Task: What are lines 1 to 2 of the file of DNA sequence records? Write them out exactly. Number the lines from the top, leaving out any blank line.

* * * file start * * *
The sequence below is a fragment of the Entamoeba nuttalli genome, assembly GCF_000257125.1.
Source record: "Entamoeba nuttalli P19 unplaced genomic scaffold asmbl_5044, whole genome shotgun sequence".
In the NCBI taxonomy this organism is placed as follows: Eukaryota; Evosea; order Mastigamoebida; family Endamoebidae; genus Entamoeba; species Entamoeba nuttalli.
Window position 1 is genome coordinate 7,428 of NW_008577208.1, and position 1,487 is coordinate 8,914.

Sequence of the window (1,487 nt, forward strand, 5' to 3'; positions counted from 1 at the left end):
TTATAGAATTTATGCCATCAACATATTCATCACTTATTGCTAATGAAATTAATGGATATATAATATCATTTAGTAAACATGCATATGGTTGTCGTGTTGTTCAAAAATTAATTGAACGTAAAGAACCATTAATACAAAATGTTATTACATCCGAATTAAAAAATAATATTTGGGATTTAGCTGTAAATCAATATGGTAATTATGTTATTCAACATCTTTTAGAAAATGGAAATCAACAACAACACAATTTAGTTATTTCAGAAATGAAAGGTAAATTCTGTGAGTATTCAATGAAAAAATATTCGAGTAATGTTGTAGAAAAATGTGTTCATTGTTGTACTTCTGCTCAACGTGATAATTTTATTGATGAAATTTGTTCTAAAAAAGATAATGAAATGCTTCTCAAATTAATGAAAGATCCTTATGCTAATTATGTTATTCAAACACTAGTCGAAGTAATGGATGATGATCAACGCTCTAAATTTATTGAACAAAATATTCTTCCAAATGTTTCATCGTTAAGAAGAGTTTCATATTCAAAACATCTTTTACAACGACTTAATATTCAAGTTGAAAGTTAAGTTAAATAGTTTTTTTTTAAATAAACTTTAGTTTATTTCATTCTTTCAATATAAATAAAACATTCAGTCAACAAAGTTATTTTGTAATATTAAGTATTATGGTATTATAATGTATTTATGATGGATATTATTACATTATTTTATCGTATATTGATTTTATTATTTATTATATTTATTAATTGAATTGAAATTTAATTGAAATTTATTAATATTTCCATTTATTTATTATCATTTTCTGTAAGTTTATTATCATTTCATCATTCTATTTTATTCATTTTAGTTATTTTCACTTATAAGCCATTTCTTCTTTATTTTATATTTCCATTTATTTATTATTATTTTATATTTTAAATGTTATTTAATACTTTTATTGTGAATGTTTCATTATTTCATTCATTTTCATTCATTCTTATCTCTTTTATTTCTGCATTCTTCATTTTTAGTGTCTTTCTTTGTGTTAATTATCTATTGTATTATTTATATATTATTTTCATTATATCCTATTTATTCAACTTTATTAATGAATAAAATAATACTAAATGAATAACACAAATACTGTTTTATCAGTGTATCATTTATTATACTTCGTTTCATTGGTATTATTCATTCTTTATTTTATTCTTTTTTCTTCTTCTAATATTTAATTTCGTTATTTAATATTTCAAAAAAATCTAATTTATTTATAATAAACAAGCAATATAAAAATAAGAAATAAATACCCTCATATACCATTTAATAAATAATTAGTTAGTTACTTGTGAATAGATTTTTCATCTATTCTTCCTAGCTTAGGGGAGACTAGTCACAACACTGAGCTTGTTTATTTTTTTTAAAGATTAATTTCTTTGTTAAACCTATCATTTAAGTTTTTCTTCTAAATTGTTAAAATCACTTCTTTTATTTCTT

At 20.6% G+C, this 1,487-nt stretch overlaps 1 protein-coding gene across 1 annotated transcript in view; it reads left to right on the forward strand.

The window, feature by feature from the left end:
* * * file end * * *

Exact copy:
The sequence below is a fragment of the Entamoeba nuttalli genome, assembly GCF_000257125.1.
Source record: "Entamoeba nuttalli P19 unplaced genomic scaffold asmbl_5044, whole genome shotgun sequence".